At IBM we’ve got a deep bench of people who know this industry inside and out, who’ve all been working hard on a holistic approach to help the hotel industry and other travel providers regain the traveler’s trust and get the world back to traveling. The travel industry has such a vast ecosystem of players, including car rental companies, cruise lines, and airlines, that can all benefit from the adoption of these digital travel credentials. All of these stakeholders are interested in adopting creative tools that are touchless, reliable, and play a role in making sure it’s safe to travel. 

Our approach was to build IBM’s Digital Health Pass using our enterprise-grade blockchain technology. We were able to fast-track the solution because it relies on a foundation hardwired for easy collaboration and sharing of important data across technology platforms. IBM is now using it to help organizations quickly verify health credentials for employees, customers, and visitors entering their site based on criteria specified by the organization. Privacy is central to the solution, and the digital wallet can allow travelers to maintain control of their personal health information and share it in a way that is secured, verifiable, and trusted. Travelers can share their health pass to return to travel and the activities they love, without requiring exposure of the underlying personal data used to generate the credential.

Chip Rogers, CEO, AHLA sent an open letter to Biden's transition team saying hotels should become vaccination distribution centers - what is your take on this request?

I think all organizations in every industry have to carefully consider how they help in all parts of the world. For IBM’s part we have donated considerable resources, just one example is the High Performance Computing Consortium where we opened supercomputing resources to scientists for modeling massive clinical datasets for the development of Covid-19 vaccines. The more organizations collaborate and open up their way of doing business the faster we’ll be able to overcome the impacts of the pandemic.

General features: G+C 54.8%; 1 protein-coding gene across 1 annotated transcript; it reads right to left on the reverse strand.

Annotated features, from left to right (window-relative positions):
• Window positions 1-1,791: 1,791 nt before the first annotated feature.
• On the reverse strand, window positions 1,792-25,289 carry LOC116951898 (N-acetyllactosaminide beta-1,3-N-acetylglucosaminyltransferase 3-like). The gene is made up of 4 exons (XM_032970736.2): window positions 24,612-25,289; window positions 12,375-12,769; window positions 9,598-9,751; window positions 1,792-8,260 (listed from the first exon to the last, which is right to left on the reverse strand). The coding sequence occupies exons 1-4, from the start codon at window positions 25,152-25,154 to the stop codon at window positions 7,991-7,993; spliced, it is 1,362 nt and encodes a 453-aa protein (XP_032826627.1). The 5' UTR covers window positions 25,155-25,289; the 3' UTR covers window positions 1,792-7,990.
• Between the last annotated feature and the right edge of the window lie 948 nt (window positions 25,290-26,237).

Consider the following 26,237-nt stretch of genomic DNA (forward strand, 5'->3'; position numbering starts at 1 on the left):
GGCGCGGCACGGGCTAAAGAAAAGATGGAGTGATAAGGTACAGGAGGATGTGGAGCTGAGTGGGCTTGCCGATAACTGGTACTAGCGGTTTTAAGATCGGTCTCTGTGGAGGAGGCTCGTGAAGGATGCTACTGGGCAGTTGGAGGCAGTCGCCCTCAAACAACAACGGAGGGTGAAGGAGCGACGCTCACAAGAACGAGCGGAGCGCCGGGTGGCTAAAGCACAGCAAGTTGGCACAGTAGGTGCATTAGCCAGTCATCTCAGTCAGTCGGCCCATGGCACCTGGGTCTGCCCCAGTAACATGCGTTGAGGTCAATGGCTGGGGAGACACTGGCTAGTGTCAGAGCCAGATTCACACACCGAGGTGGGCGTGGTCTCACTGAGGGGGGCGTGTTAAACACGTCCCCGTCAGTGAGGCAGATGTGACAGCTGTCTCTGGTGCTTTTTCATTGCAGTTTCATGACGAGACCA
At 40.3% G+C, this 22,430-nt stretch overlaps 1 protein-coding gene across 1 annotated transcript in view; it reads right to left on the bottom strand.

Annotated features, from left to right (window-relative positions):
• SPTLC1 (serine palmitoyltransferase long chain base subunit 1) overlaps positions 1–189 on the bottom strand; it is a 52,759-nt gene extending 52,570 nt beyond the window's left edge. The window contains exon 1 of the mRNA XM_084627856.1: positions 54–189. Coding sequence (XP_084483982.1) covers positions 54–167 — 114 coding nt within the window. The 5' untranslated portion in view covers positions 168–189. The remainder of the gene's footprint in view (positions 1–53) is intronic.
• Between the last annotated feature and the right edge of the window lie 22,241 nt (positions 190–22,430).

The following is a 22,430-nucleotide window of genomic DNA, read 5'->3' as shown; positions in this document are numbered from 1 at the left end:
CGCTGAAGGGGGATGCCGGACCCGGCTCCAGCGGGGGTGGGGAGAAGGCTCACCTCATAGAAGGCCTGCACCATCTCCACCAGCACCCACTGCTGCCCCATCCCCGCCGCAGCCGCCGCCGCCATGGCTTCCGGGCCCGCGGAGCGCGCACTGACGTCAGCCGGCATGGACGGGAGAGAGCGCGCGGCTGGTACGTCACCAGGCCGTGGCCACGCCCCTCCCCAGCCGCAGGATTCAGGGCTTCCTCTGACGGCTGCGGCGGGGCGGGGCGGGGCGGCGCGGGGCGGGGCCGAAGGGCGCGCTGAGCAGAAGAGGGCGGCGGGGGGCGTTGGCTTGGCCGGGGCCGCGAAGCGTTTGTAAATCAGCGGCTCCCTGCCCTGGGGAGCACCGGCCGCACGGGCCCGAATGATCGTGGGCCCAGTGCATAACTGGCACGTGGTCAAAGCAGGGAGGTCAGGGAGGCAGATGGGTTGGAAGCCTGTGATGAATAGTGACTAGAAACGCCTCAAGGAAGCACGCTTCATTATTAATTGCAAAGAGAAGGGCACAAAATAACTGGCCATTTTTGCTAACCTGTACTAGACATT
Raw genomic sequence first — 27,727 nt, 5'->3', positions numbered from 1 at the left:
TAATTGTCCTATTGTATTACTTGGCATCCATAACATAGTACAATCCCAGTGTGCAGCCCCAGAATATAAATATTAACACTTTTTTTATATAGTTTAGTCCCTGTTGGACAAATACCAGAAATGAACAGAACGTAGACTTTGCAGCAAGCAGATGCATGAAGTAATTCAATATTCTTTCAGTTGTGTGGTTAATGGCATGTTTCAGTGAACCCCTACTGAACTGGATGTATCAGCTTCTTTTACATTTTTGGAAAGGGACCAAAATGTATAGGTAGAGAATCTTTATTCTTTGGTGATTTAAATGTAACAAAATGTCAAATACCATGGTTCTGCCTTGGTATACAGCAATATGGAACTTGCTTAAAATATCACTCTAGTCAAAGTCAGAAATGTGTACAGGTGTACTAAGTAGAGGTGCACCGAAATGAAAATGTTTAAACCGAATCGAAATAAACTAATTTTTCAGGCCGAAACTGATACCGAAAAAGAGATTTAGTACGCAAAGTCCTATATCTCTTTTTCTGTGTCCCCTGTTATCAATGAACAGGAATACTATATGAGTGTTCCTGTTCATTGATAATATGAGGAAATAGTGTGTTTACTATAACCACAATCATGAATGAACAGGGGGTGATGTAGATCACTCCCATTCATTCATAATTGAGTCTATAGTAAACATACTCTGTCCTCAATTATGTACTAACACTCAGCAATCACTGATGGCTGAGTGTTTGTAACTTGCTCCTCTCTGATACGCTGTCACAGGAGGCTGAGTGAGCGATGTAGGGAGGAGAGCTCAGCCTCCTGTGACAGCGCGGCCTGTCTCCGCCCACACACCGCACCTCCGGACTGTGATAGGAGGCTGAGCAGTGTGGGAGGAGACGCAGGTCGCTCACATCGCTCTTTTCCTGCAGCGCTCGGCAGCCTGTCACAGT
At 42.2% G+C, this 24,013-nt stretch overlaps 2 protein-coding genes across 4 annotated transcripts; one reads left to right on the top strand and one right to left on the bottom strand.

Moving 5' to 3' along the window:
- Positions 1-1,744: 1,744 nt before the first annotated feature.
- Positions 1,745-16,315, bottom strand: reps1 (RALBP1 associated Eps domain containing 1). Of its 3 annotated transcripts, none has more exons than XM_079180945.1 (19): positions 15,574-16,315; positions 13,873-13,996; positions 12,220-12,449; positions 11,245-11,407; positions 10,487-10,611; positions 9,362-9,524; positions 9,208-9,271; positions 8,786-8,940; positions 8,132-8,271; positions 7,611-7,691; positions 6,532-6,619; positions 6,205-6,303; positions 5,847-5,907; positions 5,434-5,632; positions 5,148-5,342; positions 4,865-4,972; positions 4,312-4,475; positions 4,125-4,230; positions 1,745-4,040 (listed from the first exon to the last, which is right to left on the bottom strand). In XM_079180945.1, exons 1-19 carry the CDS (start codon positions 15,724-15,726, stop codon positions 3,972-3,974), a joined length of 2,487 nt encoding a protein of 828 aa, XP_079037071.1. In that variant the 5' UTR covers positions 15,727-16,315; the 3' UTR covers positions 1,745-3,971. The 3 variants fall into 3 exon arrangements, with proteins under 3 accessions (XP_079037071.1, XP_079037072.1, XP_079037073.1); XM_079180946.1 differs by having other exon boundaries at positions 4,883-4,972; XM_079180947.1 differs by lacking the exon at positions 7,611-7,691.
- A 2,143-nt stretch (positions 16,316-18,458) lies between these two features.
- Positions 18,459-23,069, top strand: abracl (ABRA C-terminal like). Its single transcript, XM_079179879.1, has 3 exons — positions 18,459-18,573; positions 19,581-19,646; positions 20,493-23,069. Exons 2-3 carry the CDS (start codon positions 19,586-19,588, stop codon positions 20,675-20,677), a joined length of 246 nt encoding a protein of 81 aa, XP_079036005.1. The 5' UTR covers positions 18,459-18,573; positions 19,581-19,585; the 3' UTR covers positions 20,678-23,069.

How could IBM technologies help hotels distribute vaccines?

We have been advancing an open strategy since the outset of the pandemic. With regard to vaccine distribution, we’ve partnered with pharmaceutical companies to develop vaccine management capabilities that rely on artificial intelligence, cloud and blockchain, to assign digital birth certificates to each vial of vaccine. The network enables participants to quickly trace a vial’s journey from a production facility to an individual patient’s arm. Organizing and analyzing this type of data in real time is critical in the rare event a patient experiences a reaction to the vaccine.

Theoretically, if a hospitality organization decided to work with health authorities and serve as a vaccine distribution point for people, this type of system could easily extend to other participants such as individual hotels or hotel chains.

There will continue to be a need to organize these processes. People will need to reserve a time to show up, they’ll need to physically get their shot, they’ll want proof of that shot, and then—in a lot of cases—they’re going to need a straightforward way to learn about when and where to get their second booster shot. All of that organizational work happens inside IBM’s solutions.

Not only are we providing the technologies for hotels, airlines and cruise lines to provide proof that a guest has been vaccinated. But it also works as a tool for health authorities to actually do the tough work of making sure people get vaccinated in an orderly and efficient way.

Getting our societies back up and running safely will require all organizations to lean a lot on the tools that interoperate in order to help keep us—and our health statuses—organized.